Posts Tagged ‘beneficiary’

Nasty Nats bash beneficiaries!

August 11, 2008

John Key has announced National party ‘Social Services’ policy, and unsurprisingly, given it was announced to the most unthinking, bigotted bunch of cranks you can find – the RSA, it is a ‘bash the beneficiary’ policy. Blithering pensioners ranted on about ‘giving beneficiaries respect’ and ‘making them feel good about themselves’, despite it mostly being a policy that lets WINZ staff cut benefits if you don’t get enough work once your kids hit 6 years old.

National party activist David Farrar (on his blog and National Radio this afternoon) nicely summarised the policy, as:

  • Paid work is the best way to reduce child poverty
  • A part-time work obligation on DPB recipients whose youngest child is six or older
  • A part-time work obligation on those (5,600) sickness and invalids beneficiaries who have been assessed as capable of working part-time
  • No work for the dole
  • Any long-term unemployed (one year or more) will have to reapply for the benefit and undergo a comprehensive work assessment
  • Case Managers to be given more options rather than just stopping benefit payments, such as a graduated reduction as an interim sanction
  • Increase in the earnings threshold before abatement from $80 a week to $100 a week
  • Anyone on the sickness benefit for more than a year will be sent to a designated doctor for an assessment
  • CPI adjustments to benefits to be enshrined in law (as it is for Super) rather than merely being convention
  • Those who frequently need benefit advances to attend (at taxpayer expense) a budget advisory service to help them manage
  • In my view, there are two positive points – increasing the abatement threshold from $80 to $100, and inflation (CPI) adjusting benefits in law – with one neutral point – budget advice (depending on how it is handled) – and the rest are 6 negative points (I ignore the claimed ‘no work for dole’ as it is contradicted by the following point, where unemployed have to reapply and get assessed – these are the first steps to work for dole). So an overall fail mark.

    Naturally, the Greens are baffled, Labour must be gleeful at their main opponents blundering like this and swiftly pointed out the old Nats ‘dob in a bludger’ campaign, and the other minor parties will struggle to find time to even comment (please media – don’t ask Peter Dunne what he thinks; if he had any policy he would have told you already).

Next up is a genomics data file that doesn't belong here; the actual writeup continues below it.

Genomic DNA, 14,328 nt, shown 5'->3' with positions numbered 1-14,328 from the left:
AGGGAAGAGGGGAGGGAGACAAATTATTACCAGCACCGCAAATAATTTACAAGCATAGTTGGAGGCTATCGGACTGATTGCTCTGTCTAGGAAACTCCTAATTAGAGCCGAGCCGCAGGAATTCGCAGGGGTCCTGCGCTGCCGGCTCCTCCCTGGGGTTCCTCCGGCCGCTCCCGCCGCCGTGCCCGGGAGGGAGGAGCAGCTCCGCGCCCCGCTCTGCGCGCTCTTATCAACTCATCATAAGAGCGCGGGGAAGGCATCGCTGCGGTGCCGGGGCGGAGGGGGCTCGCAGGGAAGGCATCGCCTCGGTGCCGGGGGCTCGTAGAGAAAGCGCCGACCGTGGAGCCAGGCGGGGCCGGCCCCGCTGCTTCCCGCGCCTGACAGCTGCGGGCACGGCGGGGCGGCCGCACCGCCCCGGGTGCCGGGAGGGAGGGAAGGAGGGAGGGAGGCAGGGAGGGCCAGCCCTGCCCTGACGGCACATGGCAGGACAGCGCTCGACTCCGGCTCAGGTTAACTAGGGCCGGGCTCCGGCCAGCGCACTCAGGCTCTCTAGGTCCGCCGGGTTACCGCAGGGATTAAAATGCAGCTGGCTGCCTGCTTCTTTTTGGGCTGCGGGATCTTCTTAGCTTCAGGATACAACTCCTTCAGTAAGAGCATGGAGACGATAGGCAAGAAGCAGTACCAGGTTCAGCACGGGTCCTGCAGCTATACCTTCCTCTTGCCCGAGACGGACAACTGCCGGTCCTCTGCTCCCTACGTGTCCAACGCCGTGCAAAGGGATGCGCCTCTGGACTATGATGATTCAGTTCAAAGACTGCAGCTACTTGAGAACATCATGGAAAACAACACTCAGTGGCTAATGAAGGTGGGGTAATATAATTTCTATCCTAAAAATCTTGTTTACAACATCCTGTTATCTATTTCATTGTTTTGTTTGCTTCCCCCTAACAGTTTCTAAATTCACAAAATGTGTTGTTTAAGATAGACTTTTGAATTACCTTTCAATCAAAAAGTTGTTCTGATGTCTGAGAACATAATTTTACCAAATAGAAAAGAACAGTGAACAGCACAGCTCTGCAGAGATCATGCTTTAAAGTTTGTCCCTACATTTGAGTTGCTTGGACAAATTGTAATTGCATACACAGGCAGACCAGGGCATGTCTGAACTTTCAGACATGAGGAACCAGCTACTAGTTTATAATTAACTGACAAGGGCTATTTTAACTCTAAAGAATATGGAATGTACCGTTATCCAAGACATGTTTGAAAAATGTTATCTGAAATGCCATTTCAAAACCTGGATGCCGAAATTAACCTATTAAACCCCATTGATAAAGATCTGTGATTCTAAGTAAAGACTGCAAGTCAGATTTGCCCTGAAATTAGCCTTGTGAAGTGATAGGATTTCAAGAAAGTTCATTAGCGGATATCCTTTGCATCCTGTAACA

In my view, yes, there are people who are content to live on benefits when they could get ‘some’ paid work, but that is a very badly paid life that would not be very pleasant to live. The real focus should be on helping people into well-paid work (not just minimum wage) that fits in with their family commitments. And forcing invalids to work 15 hours a week or get their benefit cut is just obscene.

    The truly interesting question has been ignored by all parties of course – given beneficiary numbers have dropped substantially over the economic boom in Labour’s 9 years as government, why haven’t WINZ staff been better able to give individual attention to the smaller numbers on the benefit?

    I know of at least one person on the dole who used to work until an accident, but when his health returned, the WINZ staff stupidly tried getting him into computing courses. Given his very evident low academic potential, they should have been helping him into a supervised labouring job, but….? Over ten years later, no change in circumstances. The beneficiary should not be blamed if the government (both Nat and Labour for this guy) have not helped him into work.  But better for him to be on a benefit than have the Nats cut his benefit because he hadn’t fixed things, when he is clearly not capable of doing so.

    Better policy needed National – by far!!!

    One good option would be for the state to offer guaranteed full-time work (at the $12 an hour minimum wage or higher) for anyone who wants it – beneficiaries or others. This allows beneficiaries to choose to step up if they want and are capable, while still providing benefits for those unable to work in these tasks (say DoC tree planting, etc). The obvious danger though, is that people will view those still on the (lower paid) benefits as ‘undeserving’, and demand the benefits get eliminated, in which case the guaranteed work opportunity becomes ‘work for the dole’ (though at least at minimum wage – a big boost from current benefit levels).

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